People are driven to look at the social media of people they know (and don’t know) to “keep up.” It seems that not seeing social networks is a problem of social interaction, when in reality it is the opposite. Social networks have also exacerbated social envy and can damage friendship between people. So how can you survive the era of Facebook, Instagram, and Twitter with your self-esteem intact?

Everything starts out fine until you look at the screen

Imagine it is Monday morning. You have started the morning high, thinking about the weekend you just spent with your family . It wasn’t like you did something spectacular, but you had special moments with your partner and children that reminded you of how good life is. Then you get on Facebook and the first post you see is your neighbor’s new kitchen or how your friend spent an incredible weekend in an idyllic place. Another acquaintance shows his new car … and you stare at the screen with envy running through your veins.

Suddenly it seems that life is difficult, that is, difficult for you, since everyone else has something to celebrate. Who wants quality time at home when you could be living an idyllic vacation? What looked gorgeous just moments ago has now taken on a shoddy, second-hand stain.

Nobody has a better life. They have a different life

Before you start organizing your own victim party, think that no one has a better life than yours, they are just different lives . In addition, what they show on their networks will always be perfect images, of a supposed perfect life, but they will not show the lowest moments because nobody wants to see that, much less, show it to the world.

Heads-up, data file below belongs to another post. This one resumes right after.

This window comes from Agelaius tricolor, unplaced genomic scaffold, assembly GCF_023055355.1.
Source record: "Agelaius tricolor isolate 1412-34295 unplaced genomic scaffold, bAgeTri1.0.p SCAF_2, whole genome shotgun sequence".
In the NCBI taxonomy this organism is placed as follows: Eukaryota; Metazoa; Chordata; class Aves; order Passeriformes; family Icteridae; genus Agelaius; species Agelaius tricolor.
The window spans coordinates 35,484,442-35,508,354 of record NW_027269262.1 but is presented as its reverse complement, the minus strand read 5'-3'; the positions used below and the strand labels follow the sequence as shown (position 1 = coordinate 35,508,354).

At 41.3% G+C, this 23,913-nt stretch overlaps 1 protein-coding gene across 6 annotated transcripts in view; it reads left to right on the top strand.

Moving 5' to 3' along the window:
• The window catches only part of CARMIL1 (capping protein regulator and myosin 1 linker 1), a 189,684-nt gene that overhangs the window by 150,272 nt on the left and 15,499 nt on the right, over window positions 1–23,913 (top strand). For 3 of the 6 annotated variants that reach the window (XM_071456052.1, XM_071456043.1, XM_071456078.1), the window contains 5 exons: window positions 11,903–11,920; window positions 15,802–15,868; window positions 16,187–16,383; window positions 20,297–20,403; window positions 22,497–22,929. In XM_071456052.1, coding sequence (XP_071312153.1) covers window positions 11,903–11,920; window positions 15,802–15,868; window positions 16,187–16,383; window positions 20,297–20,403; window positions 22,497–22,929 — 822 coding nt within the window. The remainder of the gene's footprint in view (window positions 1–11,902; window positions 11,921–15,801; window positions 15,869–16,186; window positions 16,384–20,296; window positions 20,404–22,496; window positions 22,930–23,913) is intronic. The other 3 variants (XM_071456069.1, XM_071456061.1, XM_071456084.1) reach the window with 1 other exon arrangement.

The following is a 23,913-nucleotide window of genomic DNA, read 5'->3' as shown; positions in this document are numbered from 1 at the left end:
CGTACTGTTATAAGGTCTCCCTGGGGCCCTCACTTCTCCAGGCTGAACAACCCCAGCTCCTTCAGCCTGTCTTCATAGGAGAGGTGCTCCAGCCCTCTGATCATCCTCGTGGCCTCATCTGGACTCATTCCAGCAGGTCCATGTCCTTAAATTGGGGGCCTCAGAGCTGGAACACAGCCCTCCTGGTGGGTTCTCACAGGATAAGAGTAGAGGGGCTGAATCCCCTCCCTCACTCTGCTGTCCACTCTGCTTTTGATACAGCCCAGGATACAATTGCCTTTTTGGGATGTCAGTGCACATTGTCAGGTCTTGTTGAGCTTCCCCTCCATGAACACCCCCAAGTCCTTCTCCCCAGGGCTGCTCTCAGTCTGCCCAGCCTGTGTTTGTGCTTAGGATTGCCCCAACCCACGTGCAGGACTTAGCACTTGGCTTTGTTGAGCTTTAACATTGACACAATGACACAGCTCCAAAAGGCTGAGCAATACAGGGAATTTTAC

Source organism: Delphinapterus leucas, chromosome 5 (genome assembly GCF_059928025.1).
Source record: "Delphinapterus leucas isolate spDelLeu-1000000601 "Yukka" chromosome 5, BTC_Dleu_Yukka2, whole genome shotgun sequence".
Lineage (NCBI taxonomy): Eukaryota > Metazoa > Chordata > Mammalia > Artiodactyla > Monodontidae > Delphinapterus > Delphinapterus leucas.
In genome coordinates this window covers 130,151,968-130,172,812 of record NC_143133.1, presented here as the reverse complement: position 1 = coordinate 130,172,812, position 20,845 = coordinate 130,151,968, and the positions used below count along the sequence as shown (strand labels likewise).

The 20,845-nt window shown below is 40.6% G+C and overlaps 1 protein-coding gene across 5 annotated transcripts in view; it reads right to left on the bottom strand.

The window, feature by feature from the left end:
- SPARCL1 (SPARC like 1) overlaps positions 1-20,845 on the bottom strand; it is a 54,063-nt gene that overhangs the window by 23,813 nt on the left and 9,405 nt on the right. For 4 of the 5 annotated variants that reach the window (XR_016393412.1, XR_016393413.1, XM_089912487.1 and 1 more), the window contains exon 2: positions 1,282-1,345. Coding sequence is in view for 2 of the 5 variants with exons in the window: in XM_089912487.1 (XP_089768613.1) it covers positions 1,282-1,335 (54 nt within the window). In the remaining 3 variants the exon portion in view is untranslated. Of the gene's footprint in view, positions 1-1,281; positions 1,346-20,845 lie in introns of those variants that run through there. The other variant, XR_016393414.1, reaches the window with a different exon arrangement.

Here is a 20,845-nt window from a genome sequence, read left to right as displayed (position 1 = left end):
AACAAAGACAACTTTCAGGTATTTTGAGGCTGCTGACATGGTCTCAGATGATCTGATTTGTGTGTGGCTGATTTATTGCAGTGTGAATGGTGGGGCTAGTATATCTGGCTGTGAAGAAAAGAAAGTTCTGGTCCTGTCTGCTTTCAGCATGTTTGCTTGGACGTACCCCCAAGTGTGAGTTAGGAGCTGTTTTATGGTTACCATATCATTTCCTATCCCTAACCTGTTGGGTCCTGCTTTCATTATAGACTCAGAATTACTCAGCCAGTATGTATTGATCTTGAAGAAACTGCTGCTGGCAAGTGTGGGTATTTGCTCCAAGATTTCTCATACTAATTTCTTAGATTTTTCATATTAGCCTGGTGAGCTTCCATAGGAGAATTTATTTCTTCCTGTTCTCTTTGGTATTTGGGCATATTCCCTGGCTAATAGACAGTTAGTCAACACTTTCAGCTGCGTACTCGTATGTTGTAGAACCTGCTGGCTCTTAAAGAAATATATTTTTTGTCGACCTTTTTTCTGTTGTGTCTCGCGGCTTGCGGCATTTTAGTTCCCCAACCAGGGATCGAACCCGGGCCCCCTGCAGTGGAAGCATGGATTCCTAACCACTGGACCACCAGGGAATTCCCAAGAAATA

If all the members of your neighborhood were invited to put their problems in a bag and place them in the center of a street, where they would be free to exchange them for anyone else’s, you would be more than likely to take back your own challenges … Because People’s problems tend to look a lot alike, even if they don’t talk about it.

Everyone has problems

All people have problems to deal with. If you wake up without problems, you are dead. At least you have the tools to face your own challenges … and if you don’t have them, you will have to look for them. It’s fair, but it’s hard to avoid that pang of jealousy when you see how many followers your competitors are gaining while your social media presence languishes. 

Don’t compare your life with others; rather, compare your daily activities with your own dreams and priorities. When you compare yourself, you devalue your efforts and scatter your energy in pursuit of something that is not in accordance with what you really want.

Every time you see someone who has something that you really want, look deep down and take note of what you already have. It is worth remembering that there is a negative side to everything … but there is also a positive … Therefore, no matter how exciting your friend’s vacation may seem, at some point their pleasure will be diluted by some element of pain.

Instead of using social media as a narcissistic tool, which no one appreciates, consider how you can serve your community by sharing information or inspiration that is truly meaningful … Instead of sharing images that arouse the envy of others, just for your own sake emotional benefit. It’s true that we all enjoy recognition, and there’s nothing wrong with being satisfied when your posts get a thumbs up. But, do not consider the “likes” as an endorsement of yourself. 

Rather than using social media as a narcissistic tool, which no one appreciates, consider how you can serve your community by sharing information or inspiration that is truly meaningful. In this way, you’re not just providing a boost that everyone will enjoy; you can also build a personal brand.

Think about the most powerful people in the world, the ones who really make a difference, and ask yourself: do they care how many ‘ likes ‘ they have received on a post?

Elle Mcdonald

I am Elle Mcdonald Specializations in Psychology . Graduated in psychology from the University of Tennessee in 2000. Diploma of Advanced Studies in the Department of Personality, Evaluation and psychological treatments with excellent results.

First Level of Master in Clinical Psychology at the Center for Behavioral Therapists (recognized with a scientific-professional nature by the College of Psychologists)

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